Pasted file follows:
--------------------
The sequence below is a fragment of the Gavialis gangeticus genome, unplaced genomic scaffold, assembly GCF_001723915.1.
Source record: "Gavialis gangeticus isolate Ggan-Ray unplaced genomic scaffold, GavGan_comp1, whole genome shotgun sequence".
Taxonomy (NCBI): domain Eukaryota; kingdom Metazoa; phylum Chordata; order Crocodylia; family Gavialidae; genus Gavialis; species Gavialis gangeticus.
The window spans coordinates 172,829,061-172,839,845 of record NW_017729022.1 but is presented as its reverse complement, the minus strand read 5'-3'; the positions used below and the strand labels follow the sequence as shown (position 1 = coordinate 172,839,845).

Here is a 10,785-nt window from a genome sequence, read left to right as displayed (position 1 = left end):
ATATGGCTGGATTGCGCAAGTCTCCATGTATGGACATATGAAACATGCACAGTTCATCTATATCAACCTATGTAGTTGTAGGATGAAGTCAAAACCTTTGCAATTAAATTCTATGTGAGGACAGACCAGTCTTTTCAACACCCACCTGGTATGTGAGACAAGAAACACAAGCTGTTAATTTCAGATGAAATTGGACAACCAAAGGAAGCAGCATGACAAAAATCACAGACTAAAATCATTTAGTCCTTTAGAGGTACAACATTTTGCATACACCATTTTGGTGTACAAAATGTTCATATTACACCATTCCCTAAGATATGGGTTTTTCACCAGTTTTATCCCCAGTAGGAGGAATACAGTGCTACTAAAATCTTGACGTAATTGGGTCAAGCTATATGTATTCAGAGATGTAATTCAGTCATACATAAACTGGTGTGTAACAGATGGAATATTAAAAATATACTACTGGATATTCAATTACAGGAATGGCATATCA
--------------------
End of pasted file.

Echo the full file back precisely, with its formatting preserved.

The sequence below is a fragment of the Gavialis gangeticus genome, unplaced genomic scaffold, assembly GCF_001723915.1.
Source record: "Gavialis gangeticus isolate Ggan-Ray unplaced genomic scaffold, GavGan_comp1, whole genome shotgun sequence".
Taxonomy (NCBI): domain Eukaryota; kingdom Metazoa; phylum Chordata; order Crocodylia; family Gavialidae; genus Gavialis; species Gavialis gangeticus.
The window spans coordinates 172,829,061-172,839,845 of record NW_017729022.1 but is presented as its reverse complement, the minus strand read 5'-3'; the positions used below and the strand labels follow the sequence as shown (position 1 = coordinate 172,839,845).

Here is a 10,785-nt window from a genome sequence, read left to right as displayed (position 1 = left end):
ATATGGCTGGATTGCGCAAGTCTCCATGTATGGACATATGAAACATGCACAGTTCATCTATATCAACCTATGTAGTTGTAGGATGAAGTCAAAACCTTTGCAATTAAATTCTATGTGAGGACAGACCAGTCTTTTCAACACCCACCTGGTATGTGAGACAAGAAACACAAGCTGTTAATTTCAGATGAAATTGGACAACCAAAGGAAGCAGCATGACAAAAATCACAGACTAAAATCATTTAGTCCTTTAGAGGTACAACATTTTGCATACACCATTTTGGTGTACAAAATGTTCATATTACACCATTCCCTAAGATATGGGTTTTTCACCAGTTTTATCCCCAGTAGGAGGAATACAGTGCTACTAAAATCTTGACGTAATTGGGTCAAGCTATATGTATTCAGAGATGTAATTCAGTCATACATAAACTGGTGTGTAACAGATGGAATATTAAAAATATACTACTGGATATTCAATTACAGGAATGGCATATCA